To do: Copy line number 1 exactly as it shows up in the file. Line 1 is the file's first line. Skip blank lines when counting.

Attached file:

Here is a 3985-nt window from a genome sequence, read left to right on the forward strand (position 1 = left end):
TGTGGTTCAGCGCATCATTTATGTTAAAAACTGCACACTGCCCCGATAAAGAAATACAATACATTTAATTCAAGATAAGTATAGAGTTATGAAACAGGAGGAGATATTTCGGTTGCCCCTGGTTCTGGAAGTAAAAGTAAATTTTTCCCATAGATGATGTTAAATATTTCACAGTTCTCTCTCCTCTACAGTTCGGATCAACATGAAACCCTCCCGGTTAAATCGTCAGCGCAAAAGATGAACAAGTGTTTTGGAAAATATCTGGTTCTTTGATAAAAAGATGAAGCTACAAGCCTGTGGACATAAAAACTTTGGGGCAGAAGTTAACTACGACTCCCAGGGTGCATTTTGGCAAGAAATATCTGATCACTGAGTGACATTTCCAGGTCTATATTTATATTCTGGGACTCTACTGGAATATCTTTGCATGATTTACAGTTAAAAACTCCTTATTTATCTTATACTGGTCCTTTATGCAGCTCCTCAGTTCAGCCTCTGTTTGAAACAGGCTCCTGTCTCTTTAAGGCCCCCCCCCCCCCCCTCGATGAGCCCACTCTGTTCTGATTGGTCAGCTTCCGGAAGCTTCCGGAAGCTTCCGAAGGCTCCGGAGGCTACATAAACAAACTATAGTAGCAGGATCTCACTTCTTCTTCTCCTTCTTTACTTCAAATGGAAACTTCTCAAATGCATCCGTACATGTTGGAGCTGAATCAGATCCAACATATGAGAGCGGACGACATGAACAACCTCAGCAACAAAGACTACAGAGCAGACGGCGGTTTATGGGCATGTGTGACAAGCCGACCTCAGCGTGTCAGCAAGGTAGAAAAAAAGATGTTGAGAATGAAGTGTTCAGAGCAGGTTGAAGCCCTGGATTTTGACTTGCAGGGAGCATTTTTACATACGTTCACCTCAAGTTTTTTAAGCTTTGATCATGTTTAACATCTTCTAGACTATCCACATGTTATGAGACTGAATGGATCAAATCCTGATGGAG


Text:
Here is a 3985-nt window from a genome sequence, read left to right on the forward strand (position 1 = left end):